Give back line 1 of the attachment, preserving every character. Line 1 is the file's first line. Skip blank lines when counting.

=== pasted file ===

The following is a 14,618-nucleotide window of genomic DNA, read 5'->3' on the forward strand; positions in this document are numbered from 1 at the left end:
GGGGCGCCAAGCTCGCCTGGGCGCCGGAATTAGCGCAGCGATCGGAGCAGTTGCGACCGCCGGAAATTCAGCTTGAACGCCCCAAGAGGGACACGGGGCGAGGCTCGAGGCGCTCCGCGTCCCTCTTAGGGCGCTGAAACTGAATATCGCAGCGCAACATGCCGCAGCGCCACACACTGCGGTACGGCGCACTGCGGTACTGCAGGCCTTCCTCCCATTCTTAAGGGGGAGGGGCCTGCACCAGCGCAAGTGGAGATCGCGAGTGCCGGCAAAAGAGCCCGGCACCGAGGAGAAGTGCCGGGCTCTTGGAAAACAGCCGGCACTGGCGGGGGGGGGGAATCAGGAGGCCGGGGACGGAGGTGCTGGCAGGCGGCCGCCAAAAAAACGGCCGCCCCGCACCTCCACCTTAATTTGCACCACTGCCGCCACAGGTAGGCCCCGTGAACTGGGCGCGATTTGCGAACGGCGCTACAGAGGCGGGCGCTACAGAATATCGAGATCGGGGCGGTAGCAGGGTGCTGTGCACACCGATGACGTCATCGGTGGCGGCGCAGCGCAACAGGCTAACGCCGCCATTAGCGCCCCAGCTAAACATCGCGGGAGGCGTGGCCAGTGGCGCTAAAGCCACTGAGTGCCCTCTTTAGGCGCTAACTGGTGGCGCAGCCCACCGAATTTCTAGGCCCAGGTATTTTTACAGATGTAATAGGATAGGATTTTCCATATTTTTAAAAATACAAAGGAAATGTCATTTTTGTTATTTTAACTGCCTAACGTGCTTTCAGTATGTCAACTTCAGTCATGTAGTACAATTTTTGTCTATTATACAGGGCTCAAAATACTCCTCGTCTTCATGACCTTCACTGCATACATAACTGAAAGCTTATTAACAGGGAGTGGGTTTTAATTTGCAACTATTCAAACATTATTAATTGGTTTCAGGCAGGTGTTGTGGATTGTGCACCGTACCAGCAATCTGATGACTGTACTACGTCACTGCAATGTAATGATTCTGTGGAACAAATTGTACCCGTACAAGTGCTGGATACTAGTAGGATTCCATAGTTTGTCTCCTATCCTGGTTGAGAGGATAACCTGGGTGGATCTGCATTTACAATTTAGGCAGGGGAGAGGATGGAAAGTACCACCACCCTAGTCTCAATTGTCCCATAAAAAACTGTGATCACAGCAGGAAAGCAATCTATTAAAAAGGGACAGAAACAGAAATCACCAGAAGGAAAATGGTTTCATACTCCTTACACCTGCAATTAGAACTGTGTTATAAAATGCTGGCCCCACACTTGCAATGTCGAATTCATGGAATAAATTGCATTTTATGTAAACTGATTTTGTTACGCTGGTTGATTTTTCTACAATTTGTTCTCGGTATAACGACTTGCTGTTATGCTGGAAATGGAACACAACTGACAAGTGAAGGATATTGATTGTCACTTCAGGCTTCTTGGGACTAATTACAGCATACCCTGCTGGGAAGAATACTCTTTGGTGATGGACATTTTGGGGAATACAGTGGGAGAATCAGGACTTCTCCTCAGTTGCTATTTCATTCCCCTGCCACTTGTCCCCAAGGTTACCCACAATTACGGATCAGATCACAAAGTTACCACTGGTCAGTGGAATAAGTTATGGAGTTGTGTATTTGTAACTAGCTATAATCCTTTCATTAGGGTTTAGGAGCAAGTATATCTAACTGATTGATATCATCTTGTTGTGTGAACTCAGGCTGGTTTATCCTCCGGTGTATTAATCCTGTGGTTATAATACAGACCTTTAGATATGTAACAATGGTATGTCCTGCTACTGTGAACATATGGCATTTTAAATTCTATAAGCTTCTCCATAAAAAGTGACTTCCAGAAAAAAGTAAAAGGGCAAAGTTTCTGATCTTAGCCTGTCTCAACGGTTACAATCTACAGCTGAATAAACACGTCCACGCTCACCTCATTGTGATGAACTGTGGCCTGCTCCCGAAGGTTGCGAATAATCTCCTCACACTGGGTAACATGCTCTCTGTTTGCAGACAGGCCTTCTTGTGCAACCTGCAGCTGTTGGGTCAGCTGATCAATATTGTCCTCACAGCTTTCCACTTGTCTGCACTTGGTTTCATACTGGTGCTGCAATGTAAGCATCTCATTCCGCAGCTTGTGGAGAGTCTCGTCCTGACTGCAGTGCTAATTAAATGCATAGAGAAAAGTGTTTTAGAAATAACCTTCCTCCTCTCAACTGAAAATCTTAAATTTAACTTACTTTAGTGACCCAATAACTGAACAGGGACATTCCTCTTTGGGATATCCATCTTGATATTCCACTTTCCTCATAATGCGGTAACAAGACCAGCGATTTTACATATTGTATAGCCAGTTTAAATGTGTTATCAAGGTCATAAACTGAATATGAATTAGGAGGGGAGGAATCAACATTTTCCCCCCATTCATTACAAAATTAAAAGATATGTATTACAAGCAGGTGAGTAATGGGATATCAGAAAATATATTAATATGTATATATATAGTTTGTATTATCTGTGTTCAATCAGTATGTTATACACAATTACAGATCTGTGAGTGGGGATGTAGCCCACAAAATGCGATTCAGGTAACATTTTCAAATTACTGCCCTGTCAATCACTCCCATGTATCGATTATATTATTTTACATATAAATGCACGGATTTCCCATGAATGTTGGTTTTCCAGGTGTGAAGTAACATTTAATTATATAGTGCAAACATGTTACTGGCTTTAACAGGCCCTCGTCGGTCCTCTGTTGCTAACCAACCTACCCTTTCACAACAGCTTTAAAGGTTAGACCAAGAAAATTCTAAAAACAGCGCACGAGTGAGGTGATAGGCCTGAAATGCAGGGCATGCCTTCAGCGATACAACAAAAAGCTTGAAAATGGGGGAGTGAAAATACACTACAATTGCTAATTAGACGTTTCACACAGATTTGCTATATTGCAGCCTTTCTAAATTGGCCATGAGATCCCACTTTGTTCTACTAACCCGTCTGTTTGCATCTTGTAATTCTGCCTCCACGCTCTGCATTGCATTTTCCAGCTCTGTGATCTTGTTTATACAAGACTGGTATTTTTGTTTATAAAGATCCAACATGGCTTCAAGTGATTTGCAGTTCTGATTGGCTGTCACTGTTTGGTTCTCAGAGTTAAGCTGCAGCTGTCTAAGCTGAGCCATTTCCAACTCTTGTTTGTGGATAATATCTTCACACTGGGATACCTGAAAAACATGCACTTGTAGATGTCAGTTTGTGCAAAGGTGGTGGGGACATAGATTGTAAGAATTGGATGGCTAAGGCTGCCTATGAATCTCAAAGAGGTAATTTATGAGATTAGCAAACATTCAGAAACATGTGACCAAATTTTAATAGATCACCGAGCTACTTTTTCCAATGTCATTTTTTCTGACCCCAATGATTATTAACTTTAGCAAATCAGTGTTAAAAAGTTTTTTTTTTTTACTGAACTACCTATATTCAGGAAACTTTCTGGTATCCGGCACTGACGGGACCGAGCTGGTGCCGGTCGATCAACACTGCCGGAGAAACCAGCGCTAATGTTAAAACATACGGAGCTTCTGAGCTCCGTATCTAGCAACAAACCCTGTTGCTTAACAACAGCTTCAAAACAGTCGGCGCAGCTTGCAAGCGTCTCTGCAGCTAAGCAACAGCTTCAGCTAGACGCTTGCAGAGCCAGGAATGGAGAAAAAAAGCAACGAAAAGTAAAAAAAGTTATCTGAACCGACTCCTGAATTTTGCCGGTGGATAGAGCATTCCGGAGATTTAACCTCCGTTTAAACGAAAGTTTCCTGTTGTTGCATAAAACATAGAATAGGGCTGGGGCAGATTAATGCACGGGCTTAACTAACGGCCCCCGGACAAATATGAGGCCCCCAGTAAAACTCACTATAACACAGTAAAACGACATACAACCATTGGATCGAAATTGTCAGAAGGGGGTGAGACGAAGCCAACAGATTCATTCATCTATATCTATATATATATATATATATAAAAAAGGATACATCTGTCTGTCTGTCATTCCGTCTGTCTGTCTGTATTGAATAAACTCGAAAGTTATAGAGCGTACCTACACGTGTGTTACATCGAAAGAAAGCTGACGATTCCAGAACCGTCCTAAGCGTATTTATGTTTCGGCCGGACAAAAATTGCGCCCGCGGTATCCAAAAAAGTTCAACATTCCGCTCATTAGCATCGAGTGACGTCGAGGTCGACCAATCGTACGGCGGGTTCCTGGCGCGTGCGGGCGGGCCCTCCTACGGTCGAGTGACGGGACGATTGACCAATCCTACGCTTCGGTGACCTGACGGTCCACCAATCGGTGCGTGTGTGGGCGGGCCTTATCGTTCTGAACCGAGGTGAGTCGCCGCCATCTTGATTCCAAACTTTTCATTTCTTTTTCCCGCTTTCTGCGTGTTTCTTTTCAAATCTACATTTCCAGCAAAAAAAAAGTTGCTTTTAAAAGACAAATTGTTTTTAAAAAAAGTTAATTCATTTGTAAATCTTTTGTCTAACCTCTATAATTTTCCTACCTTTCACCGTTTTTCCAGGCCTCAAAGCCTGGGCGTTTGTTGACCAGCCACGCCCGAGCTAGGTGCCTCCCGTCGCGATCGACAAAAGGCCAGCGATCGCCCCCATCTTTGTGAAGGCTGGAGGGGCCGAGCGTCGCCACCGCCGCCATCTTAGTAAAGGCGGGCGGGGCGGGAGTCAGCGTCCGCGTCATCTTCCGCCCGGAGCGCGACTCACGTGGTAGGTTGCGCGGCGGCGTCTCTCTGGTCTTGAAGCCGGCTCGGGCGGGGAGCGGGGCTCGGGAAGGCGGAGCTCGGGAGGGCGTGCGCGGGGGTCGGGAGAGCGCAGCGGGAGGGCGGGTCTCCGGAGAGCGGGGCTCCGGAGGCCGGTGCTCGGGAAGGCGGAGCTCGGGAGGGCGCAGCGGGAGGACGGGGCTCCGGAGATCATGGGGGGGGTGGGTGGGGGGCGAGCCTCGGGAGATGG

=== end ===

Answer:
The following is a 14,618-nucleotide window of genomic DNA, read 5'->3' on the forward strand; positions in this document are numbered from 1 at the left end: